These authors contributed equally to this work.
Elevated tissue factor expression contributes to exacerbated diabetic nephropathy in mice lacking eNOS fed a high fat diet
Article first published online: 1 JUL 2010
© 2010 International Society on Thrombosis and Haemostasis
Journal of Thrombosis and Haemostasis
Volume 8, Issue 10, pages 2122–2132, October 2010
How to Cite
LI, F., WANG, C.-H., WANG, J.-G., THAI, T., BOYSEN, G., XU, L., TURNER, A. L., WOLBERG, A. S., MACKMAN, N., MAEDA, N. and TAKAHASHI, N. (2010), Elevated tissue factor expression contributes to exacerbated diabetic nephropathy in mice lacking eNOS fed a high fat diet. Journal of Thrombosis and Haemostasis, 8: 2122–2132. doi: 10.1111/j.1538-7836.2010.03976.x
- Issue published online: 1 JUL 2010
- Article first published online: 1 JUL 2010
- Accepted manuscript online: 1 JUL 2010 12:00AM EST
- Received 1 August 2009, accepted 21 June 2010
- diabetic nephropathy;
- tissue factor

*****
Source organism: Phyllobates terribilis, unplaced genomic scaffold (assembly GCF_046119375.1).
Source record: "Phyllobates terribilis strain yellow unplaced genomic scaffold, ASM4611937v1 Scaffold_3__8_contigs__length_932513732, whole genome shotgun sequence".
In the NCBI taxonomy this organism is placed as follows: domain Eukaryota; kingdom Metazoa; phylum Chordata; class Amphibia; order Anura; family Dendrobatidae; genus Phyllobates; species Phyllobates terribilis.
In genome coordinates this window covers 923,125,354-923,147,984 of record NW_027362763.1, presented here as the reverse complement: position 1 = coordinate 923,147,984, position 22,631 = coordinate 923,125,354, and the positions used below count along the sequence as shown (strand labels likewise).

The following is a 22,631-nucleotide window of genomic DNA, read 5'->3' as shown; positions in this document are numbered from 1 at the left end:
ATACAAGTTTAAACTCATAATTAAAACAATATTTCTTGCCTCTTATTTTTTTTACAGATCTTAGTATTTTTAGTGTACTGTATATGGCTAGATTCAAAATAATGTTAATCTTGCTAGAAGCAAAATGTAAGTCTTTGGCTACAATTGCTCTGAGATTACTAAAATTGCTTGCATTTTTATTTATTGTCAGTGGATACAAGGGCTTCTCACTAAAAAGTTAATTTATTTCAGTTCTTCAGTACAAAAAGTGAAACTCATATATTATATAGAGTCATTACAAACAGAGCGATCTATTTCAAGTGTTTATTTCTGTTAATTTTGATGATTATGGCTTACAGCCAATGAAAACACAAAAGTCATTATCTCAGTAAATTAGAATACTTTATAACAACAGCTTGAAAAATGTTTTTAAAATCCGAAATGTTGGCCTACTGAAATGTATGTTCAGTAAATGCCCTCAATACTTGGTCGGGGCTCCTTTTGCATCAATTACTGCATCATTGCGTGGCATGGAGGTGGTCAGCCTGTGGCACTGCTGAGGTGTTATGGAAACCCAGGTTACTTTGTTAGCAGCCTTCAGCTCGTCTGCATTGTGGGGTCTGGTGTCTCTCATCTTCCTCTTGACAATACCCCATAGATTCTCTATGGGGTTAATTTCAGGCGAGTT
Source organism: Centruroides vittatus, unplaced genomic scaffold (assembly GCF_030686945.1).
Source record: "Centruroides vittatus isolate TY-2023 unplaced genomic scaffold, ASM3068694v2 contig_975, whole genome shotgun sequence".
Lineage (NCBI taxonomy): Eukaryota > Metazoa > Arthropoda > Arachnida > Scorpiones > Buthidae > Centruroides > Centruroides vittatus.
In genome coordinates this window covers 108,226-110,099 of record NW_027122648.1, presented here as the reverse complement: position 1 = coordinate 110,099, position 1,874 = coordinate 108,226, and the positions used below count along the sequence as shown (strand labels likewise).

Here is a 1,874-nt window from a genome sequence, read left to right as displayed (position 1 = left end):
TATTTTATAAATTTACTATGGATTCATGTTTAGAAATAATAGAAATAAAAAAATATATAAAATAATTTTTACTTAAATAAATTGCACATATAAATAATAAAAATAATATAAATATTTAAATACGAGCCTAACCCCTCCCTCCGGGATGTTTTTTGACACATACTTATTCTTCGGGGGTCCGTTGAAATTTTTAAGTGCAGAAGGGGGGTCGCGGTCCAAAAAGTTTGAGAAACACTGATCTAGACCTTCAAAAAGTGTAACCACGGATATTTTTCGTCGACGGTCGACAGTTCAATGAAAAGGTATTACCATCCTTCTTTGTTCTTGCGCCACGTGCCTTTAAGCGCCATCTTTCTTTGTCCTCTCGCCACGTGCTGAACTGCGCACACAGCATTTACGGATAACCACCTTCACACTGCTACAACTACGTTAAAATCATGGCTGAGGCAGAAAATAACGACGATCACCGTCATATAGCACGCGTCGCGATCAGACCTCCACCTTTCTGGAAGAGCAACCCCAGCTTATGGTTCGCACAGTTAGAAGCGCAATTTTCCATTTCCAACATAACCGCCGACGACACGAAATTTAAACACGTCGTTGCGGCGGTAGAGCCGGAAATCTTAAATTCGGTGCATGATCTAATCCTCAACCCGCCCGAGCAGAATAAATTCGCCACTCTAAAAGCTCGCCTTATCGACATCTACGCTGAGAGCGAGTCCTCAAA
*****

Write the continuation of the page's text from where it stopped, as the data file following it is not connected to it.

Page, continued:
Summary. Background: Human eNOS (NOS3) polymorphisms that lower its expression are associated with advanced diabetic nephropathy (DN), and the lack of eNOS accelerates DN in diabetic mice. Diabetes is associated with fibrin deposition. Lack of nitric oxide and fatty acids stimulates the NF-kB pathway, which increases tissue factor (TF). Objectives: To test the hypothesis that TF contributes to the severity of DN in the diabetic eNOS−/− mice fed a high-fat diet (HF). Methods: We made eNOS−/− and wild-type mice diabetic with streptozotocin. Half of them were placed on HF. Results: Blood glucose levels were not affected by either the diet or eNOS genotype. Lack of eNOS in the diabetic mice increased urinary albumin excretion, glomerulosclerosis, interstitial fibrosis, and glomerular basement membrane thickness. HF by itself did not affect DN in the wild-type mice, but significantly enhanced DN in eNOS−/− mice. More than half of diabetic eNOS−/− mice on HF died prematurely with signs of thrombotic complications. Diabetic kidneys contained fibrin and TF, and their levels were increased by the lack of eNOS and by HF in an additive fashion. The HF diet increased the kidney expression of inflammatory genes. The increase in TF preceded DN, and administration of an anti-mouse TF antibody to diabetic mice reduced the expression of inflammatory genes. Conclusion: Together, these data indicate a causal link between TF and the exacerbation of DN in eNOS−/− mice. The condition is significantly worsened by enhanced inflammatory responses to an HF diet via TF.